Collective Shout has called on Australian cinemas not to screen the children’s movie Show Dogs over concerns the film grooms children for sexual abuse.
In response to the global outcry from parents and child advocates, the production company withdrew the film, promising to re-cut it to remove the offending scenes. However, the film has been re-released with only a minor portion of the troubling scenes removed. This is not good enough, so now we’re calling on Australian cinemas to take a stand against child sexual abuse and refuse to screen the film.
At this stage, the film is being promoted by Hoyts, Event Cinemas, Palace Cinemas and Wallis Cinemas. The film is currently not listed on Cineplex, Village Cinemas, Dendy Cinemas, Grand Cinemas and ACE Cinemas websites.
So far, we’ve had responses from several cinemas.
Hoyts has claimed the film “has not confirmed its release date for Australia” and that they do not have any information about the film being shown on their screens yet- however, the film is currently being advertised on the ‘Coming Soon’ section of Hoyts’ website with a release date of 5thJuly.
Dendy responded as follows:
Show Dogs has not been confirmed for any of the Dendy Cinemas sites. We are not planning on showing the film at this stage.
We need your help.
Help us keep the pressure on, and let these cinemas know you don’t want them to screen Show Dogs.
Contact your local cinema here, and let us know if they respond.
We are writing to you in regards to the children’s film Show Dogs, due for release 5 July. Upon its release in the US, it attracted substantial criticism from parents and child advocates over concerns of “grooming” children for sexual abuse.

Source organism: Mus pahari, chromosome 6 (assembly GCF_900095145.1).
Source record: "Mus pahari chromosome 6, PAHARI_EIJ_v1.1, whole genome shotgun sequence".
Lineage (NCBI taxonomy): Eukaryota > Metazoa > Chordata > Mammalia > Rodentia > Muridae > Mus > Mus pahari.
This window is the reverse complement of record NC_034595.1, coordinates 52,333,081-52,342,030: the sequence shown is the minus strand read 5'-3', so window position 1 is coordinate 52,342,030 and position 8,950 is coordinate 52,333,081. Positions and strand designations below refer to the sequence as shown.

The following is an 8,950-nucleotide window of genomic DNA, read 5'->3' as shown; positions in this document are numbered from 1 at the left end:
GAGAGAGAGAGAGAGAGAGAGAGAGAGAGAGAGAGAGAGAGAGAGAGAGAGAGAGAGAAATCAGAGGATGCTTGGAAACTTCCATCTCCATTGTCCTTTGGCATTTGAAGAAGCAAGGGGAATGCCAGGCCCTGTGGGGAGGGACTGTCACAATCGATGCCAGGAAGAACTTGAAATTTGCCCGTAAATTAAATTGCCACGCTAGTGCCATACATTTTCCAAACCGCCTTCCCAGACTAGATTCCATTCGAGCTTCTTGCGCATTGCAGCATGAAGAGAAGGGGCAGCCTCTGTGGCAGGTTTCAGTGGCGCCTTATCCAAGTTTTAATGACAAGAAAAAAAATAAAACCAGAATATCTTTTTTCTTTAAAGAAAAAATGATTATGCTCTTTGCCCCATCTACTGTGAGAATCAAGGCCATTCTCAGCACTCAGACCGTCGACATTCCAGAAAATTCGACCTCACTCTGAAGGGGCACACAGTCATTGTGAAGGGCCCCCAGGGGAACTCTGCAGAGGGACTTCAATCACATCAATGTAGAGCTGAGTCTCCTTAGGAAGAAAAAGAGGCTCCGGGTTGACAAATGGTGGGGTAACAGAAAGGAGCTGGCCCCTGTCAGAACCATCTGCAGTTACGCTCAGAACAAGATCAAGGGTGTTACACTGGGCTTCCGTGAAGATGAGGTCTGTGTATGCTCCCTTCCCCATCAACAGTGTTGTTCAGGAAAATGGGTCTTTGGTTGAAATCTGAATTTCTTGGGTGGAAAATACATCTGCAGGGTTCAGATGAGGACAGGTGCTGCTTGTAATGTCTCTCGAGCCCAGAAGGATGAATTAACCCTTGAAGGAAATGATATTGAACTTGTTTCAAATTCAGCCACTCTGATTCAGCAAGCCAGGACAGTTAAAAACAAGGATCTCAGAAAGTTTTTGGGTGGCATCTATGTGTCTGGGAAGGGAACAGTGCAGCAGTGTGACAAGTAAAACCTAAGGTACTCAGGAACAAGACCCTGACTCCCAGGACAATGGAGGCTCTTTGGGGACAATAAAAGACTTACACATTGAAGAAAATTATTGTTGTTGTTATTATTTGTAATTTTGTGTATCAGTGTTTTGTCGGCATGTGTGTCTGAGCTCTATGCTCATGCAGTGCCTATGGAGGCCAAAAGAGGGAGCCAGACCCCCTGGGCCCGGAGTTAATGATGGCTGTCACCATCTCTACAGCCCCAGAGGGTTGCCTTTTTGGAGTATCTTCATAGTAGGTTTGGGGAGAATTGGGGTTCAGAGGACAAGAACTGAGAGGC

The film tells the story of a police dog going undercover at a dog show. There are reportedly several scenes in which the dog, Max, has to have his genitals inspected. When he is uncomfortable and wants to stop he is told to go to a ‘zen place’. When he submits and allows his genitals to be touched, he is rewarded by advancing to the next level of the show.
In response to the global backlash, the production company withdrew the film, promising to re-cut it to remove the scenes in question. The film has been re-released, however the scenes remain, with only the encouragement to ‘go to a zen place’ (essentially, to dissociate) being removed. The meaning remains intact, that unwanted sexual touching is to be endured and may be rewarded.Read more
*UPDATE: CNN has reported the film will undergo edits to remove the objectionable content!*
Child advocates have accused new kids film Show Dogs of sending “a troubling message that grooms children for sexual abuse”. The film was released in the US last week, and is not scheduled to be released in Australia until July.
The film follows the story of a police dog going undercover at a dog show. There are reportedly several scenes in which the dog, Max, has to have his genitals inspected. When he is uncomfortable and wants to stop he is told to go to a ‘zen place’. When he does this, he can advance to the final round of the dog show.
National Center on Sexual Exploitation has called on distribution company Global Road Entertainment to halt the distribution of Show Dogs in movie theaters and recut the movie:
“The dog is rewarded with advancing to the final round of the dog show after passing this barrier. Disturbingly, these are similar tactics child abusers use when grooming children — telling them to pretend they are somewhere else, and that they will get a reward for withstanding their discomfort.
“Children’s movies must be held to a higher standard, and must teach children bodily autonomy, the ability to say ‘no’ and safety, not confusing messages endorsing unwanted genital touching.”